I love how fresh and new these samplers look, especially compared to older designs that can feel stuffy and outdated.

In my head I thought I would work a new stitch every day for about 3 months and have 3 new samplers and a decent knowledge of embroidery stitches by the end of first quarter, 2021.

I started off well, and dutifully worked my stitch a day for about 10 days. Then I missed a day and made up for it the next. I would miss days and then work multiple stitches in one go. Invariably, I missed more days than I made up.

My first sampler took me from January to the end of April, so actually longer than I thought all 3 samplers would take me. But that’s alright. I enjoyed the first one, and I’m looking forward to the next two.

I used this collection of beautiful ombré embroidery floss. I’ve had this floss for years, and have always been afraid to use it because it is so beautiful and I don’t know where I got it and I don’t want it to be all used up. But what are beautiful materials for if not to be used?

Using a collection like this also helped me to keep my palette limited. When I needed to add a different material, such as yarn for a couching stitch, I tried to choose yarns that would coordinate with the colours in the floss. I also couched around the “hoop” part of the design with handspun alpaca, which felt like an extra special touch.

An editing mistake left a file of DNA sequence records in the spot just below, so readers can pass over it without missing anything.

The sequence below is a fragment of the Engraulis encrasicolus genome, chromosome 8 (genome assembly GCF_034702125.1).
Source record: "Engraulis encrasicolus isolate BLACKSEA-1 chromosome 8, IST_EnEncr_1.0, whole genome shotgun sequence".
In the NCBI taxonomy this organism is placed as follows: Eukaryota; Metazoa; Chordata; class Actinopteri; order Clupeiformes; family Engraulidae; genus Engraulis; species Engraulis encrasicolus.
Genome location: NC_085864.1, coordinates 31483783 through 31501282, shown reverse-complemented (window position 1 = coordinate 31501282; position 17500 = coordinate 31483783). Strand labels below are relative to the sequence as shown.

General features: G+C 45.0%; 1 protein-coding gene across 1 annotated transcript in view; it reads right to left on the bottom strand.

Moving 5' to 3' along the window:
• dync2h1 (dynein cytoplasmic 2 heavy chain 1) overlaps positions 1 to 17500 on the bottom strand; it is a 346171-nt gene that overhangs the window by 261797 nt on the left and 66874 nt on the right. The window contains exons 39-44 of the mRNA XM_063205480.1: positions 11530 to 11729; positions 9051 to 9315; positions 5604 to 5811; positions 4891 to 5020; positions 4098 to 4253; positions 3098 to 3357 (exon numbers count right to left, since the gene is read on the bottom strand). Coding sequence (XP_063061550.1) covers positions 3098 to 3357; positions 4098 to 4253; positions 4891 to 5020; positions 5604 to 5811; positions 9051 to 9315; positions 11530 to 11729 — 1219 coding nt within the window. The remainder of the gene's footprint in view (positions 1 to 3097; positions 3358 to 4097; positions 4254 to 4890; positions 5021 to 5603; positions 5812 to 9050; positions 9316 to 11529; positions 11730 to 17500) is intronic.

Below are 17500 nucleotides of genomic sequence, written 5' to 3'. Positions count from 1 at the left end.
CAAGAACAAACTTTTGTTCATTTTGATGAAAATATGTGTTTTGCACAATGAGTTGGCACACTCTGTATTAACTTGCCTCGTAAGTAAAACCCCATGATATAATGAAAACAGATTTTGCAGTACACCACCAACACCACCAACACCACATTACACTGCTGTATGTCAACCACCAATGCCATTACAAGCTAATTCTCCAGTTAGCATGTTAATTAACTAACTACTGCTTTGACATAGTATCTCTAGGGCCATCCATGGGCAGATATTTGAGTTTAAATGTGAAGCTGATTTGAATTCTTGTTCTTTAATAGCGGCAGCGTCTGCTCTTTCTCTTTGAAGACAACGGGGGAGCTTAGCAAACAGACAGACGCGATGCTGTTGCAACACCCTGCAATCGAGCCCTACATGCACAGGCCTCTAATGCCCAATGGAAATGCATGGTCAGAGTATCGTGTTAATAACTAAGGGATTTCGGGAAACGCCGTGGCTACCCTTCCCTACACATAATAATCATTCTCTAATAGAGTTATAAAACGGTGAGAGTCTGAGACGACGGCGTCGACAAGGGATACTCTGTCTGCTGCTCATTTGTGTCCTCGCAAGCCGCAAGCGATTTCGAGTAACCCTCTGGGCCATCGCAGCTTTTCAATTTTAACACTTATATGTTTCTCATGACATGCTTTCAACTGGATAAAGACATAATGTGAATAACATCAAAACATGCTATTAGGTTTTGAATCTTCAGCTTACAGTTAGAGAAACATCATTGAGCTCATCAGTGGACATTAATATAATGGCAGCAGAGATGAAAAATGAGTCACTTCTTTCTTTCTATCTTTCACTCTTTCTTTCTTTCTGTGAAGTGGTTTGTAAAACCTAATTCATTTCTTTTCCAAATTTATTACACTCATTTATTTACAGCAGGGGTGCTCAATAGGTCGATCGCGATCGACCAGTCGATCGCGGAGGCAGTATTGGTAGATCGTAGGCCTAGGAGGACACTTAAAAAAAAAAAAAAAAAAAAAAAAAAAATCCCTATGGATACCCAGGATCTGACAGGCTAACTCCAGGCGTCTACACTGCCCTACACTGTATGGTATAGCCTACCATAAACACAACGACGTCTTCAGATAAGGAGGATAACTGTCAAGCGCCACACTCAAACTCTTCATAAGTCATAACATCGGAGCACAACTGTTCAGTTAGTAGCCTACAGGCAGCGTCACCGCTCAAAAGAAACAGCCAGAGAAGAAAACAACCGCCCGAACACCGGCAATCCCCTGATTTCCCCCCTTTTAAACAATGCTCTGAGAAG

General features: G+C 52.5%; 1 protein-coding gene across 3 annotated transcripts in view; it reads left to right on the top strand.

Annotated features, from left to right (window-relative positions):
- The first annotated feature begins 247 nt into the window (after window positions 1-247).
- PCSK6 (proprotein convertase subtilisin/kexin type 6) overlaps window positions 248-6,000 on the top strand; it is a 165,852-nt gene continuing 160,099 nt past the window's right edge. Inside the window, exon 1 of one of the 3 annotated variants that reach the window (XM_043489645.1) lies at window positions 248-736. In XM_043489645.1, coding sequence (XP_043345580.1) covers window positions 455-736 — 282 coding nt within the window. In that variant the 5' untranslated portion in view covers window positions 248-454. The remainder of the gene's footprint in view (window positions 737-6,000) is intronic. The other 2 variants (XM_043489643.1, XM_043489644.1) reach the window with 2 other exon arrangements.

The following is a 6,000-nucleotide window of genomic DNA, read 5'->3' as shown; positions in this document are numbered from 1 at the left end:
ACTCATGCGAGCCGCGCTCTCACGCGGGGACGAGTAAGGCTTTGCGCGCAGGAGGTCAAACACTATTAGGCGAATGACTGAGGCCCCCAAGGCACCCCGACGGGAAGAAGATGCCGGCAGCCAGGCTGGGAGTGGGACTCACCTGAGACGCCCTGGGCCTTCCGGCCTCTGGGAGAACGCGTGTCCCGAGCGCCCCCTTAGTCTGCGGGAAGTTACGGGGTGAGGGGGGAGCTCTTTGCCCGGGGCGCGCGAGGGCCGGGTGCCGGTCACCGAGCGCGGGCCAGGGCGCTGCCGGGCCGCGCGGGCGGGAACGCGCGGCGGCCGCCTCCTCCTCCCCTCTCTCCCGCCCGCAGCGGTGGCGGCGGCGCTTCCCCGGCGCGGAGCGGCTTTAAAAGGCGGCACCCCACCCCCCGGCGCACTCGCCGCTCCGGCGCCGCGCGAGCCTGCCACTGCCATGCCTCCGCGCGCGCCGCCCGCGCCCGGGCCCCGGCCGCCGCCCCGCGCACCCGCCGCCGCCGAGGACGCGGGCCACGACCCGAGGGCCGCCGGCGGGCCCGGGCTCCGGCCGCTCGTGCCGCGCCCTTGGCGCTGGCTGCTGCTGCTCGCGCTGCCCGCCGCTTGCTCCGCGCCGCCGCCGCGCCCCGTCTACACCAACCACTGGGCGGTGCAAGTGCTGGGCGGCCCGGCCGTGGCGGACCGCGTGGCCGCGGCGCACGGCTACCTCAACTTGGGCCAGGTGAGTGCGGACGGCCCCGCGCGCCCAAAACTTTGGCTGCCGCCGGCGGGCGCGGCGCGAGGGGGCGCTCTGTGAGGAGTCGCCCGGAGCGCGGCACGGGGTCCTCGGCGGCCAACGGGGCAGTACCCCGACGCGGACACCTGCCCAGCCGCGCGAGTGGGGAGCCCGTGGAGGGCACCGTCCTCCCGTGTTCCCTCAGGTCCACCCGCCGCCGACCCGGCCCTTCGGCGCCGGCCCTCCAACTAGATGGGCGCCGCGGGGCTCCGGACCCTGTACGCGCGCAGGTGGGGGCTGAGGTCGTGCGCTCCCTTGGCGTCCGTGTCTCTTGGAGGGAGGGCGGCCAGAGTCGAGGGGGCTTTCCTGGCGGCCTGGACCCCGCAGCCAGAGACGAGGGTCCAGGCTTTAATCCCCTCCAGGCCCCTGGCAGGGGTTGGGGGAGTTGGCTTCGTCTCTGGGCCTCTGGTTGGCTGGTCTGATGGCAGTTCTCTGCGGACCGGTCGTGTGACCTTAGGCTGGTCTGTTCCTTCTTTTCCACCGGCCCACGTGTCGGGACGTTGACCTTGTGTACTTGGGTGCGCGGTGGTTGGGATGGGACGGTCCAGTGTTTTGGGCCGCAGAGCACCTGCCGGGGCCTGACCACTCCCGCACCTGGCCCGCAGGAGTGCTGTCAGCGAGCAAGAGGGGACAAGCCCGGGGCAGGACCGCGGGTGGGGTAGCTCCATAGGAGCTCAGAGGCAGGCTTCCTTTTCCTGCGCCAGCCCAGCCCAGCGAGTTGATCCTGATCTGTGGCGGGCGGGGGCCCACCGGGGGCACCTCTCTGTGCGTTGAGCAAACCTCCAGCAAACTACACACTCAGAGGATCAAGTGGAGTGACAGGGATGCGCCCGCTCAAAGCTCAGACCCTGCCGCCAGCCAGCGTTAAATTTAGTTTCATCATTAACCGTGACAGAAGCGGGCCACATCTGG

I had a lot of fun working this sampler, and I learned a lot! I have 2 more samplers to go and lots of embroidery floss left, so I will be embroidering on and off for a good long while.

Me Made May 2021 – Week 3

Day 16: linen Juliette blouse with striped denim shorts

Day 17: blue Adrienne blouse with the same striped denim shorts

Day 18: Pocahontas dress

Day 19: pencil skirt and kimono jacket

Day 20: cream shorts and a brand new ruffled blouse

Day 21: striped petticoat worn as a dress with a brown vest

Day 22: cream shorts with a brand new Wiksten Tank in Jersey

I tried some new outfit combinations on days 19 and 21, and mostly didn’t like them. I also got tired of my limited options and made/finished two tops, which I wore on days 20 and 22. This is ironic, since my options are much more limited for pants/shorts than for tops. I have a great pants pattern that is already fitted to me, and my fabric is already washed, so I really have no excuse to not make some fantastic new pants. I guess I know what I’m doing this weekend.

Pinterest Win: Checkered Turban